Joanna Trollope is the author of seventeen highly acclaimed contemporary bestselling novels, including, most recently, The Other Family, Daughters-in-Law and The Soldier's Wife. She has also written a study of women in the British Empire, Britannia's Daughters, and ten historical novels published under the pseudonym, Caroline Harvey.Joanna was appointed OBE in the 1996 Queen''s Birthday Honours List and was the Chair of Judges for the Orange Prize for Fiction 2012.
In this funny, well-paced Mormon-themed take on Austen's often retold classic, by romance writer Jamison (Persuasion: A Latter-day Tale), Emma is a 23-year-old receptionist in modern-day Vienna, Va., who tries to parlay her penchant for meddling and doling advice into a career as a life coach. After welcoming pretty but insecure nanny Harri into the group of 20-somethings she knows from the local Mormon community, Emma misinterprets signals from Phil Elton and attempts to pair the two off-with disastrous results. Meanwhile, former classmate Jenna Farley, now a country music star, comes home for Christmas, making Emma reflect on her own lackluster accomplishments. She's briefly distracted by the arrival of Hank Weston, who seems perfect and appears to like her. Jamison's writing is engaging and full of vivid, amusing lines; a croissant is "the cotton candy version of bread," for instance. Jamison's religious perspective never comes off as awkward or didactic. The author only slips toward the end, when a saccharine resolution pales compared to the riveting angst that came before it. (Aug.) Brit author Trollope brings Austen's classic into the new millennium, with mixed results. After Henry Dashwood dies, the Dashwood sisters and their mother are given a house by kindly rich relatives John and Mary Middleton, while the estate that was the Dashwood home passes to the sisters' henpecked half-brother John and his status-conscious wife Fanny. Elinor, the responsible eldest Dashwood sister, is smitten with Fanny's brother Edward Ferrars, though she hasn't heard from him since the move, and he, unbeknownst to her, has been dating the daffy Lucy Steele. Delicate, dramatic, and gorgeous, middle sister Marianne falls for eye-candy John "Wills" Willoughby, though he treads on her heart by publicly rejecting her. All this is conveyed in formal prose with equally stiff dialogue, which makes Trollope's offhand mentions of laptops and Range Rovers somewhat jarring. And yet, Trollope's faithfulness to the tropes of this story keep her from letting the plot jibe with the modern world, though she does wink at that: "You're like those nineteenth-century novels where marriage is the only career option for a middle-class girl." The book's resolution for Marianne seems especially unlikely in this era, and could have benefitted from a more malleable adaptation. Agent: Joy Harris, Joy Harris Agency. (Nov.) (c) Copyright PWxyz, LLC. All rights reserved.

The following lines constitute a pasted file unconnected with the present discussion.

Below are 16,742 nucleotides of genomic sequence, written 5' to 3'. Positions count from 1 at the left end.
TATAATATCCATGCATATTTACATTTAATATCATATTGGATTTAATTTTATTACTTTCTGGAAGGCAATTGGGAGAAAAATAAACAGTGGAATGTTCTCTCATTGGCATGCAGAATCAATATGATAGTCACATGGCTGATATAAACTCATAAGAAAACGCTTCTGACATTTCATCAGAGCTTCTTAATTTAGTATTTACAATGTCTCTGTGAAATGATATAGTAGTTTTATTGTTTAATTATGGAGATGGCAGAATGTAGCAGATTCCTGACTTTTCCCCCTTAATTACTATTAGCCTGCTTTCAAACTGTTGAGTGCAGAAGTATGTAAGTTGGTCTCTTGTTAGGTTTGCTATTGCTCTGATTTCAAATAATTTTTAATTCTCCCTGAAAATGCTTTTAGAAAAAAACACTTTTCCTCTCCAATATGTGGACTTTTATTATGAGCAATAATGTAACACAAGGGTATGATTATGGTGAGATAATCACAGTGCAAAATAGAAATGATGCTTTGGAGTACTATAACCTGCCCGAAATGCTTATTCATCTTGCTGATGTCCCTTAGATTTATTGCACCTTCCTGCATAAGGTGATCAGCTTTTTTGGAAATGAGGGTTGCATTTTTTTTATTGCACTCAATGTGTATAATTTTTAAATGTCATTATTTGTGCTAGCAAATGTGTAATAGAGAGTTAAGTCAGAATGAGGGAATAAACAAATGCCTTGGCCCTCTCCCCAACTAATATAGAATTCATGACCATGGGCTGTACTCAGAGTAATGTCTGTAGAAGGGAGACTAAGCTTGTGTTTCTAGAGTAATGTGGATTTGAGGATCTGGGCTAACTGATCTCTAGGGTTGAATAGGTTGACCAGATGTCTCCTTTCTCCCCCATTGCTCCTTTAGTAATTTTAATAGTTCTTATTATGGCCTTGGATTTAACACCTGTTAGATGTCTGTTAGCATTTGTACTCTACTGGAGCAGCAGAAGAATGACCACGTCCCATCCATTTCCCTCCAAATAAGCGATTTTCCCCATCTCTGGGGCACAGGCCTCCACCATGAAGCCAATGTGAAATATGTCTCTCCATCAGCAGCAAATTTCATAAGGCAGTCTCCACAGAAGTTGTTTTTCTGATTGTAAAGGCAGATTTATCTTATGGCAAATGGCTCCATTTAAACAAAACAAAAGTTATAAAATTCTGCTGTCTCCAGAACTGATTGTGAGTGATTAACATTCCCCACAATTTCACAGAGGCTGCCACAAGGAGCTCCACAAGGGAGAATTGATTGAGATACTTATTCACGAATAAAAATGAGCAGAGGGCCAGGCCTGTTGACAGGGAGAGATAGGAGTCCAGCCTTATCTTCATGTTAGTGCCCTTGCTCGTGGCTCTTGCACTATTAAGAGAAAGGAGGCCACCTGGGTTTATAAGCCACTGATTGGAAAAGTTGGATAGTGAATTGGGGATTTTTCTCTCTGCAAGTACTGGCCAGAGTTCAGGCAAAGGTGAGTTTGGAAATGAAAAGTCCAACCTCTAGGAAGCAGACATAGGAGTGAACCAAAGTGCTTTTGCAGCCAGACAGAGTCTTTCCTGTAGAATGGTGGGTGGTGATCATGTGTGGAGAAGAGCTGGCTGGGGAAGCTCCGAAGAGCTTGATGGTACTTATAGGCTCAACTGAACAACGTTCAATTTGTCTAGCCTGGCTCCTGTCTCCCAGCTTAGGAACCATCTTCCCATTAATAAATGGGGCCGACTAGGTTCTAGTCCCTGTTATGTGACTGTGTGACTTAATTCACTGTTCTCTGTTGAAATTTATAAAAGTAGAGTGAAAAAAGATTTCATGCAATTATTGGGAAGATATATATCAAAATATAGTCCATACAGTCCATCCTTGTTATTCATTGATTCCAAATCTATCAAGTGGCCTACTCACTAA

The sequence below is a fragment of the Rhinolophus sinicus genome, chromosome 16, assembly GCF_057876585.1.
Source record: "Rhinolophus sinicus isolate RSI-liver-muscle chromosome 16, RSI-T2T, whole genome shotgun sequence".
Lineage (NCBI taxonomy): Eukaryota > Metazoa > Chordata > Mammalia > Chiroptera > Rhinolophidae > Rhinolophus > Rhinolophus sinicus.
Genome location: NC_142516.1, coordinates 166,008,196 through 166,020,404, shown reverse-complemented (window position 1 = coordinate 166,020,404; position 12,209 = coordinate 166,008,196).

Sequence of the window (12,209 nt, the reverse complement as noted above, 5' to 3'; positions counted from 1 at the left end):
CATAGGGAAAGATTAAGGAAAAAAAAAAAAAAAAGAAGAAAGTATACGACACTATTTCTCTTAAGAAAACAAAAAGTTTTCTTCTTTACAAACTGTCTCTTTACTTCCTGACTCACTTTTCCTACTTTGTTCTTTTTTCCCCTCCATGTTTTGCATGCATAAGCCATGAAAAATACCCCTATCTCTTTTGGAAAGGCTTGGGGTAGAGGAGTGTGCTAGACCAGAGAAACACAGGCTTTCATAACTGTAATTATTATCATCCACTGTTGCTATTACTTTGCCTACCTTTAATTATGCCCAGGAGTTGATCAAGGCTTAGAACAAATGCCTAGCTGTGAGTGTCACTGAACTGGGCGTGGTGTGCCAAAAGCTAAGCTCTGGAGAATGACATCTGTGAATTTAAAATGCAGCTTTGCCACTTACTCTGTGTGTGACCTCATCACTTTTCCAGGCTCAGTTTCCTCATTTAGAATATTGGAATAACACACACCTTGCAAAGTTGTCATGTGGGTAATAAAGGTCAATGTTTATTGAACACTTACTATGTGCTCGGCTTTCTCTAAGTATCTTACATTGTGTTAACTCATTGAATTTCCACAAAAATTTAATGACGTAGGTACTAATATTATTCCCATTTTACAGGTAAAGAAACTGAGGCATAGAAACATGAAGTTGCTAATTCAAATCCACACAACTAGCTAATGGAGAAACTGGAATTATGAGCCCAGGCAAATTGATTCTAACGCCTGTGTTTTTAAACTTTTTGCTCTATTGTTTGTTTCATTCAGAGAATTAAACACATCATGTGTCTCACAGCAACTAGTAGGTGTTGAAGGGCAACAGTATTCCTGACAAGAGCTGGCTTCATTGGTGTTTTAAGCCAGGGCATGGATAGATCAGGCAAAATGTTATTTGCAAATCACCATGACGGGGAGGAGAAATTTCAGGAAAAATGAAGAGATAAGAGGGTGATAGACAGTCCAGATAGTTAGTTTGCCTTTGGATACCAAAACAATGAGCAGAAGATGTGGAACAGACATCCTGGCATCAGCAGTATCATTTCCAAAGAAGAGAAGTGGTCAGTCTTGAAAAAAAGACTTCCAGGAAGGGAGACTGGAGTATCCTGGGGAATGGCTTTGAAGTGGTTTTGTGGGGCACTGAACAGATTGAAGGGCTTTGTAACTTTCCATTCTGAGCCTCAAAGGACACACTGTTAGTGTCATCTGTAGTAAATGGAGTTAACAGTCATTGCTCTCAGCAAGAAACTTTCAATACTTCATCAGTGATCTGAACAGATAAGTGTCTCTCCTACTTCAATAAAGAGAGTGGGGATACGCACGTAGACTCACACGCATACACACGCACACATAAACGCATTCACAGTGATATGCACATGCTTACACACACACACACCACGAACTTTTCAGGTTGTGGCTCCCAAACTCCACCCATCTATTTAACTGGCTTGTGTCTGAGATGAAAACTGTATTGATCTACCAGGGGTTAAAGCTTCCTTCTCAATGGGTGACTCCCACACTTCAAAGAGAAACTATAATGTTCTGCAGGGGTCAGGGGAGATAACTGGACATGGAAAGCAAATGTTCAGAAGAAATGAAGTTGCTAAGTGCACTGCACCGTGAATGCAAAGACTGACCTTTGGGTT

'...wittily, stylishly and sensitively written with lots of delicious upmarket detail. A must for Trollope and Austen fans alike' Daily Mail
'Trollope is an expert in her craft...it's a faster, zestier, read than the original' The Times
'A bloody good read. I was so charmed, I missed my tube stop. Such is the power of Austen' Stylist ****
'A fun and light-hearted read' Sunday Times
'Trollope and Austen are a natural marriage' Guardian
'Austen's characters translate remarkably smoothly into the present day... enjoyable modern satire' Daily Telegraph
'Plays out the siblings' different romantic survival strategies to great effect' Marie Claire
'Is the new Sense & Sensibility worth reading? The answer is unequivocally yes' Washington Post
'Told with insight and ingenuity' i Paper
'It shouldn't work, but it does brilliantly!' Sun on Sunday, Fabulous Magazine
'Jane Austen's story and Joanna Trollope's voice make the perfect marriage. What a delight!' SOPHIE KINSELLA
'Filled with spry twists ... far more than a contemporary reworking' YOU Magazine
'This will more than satisfy Trollope fans as well as most Austen devotees; a sprightly mix of the old and new' Library Journal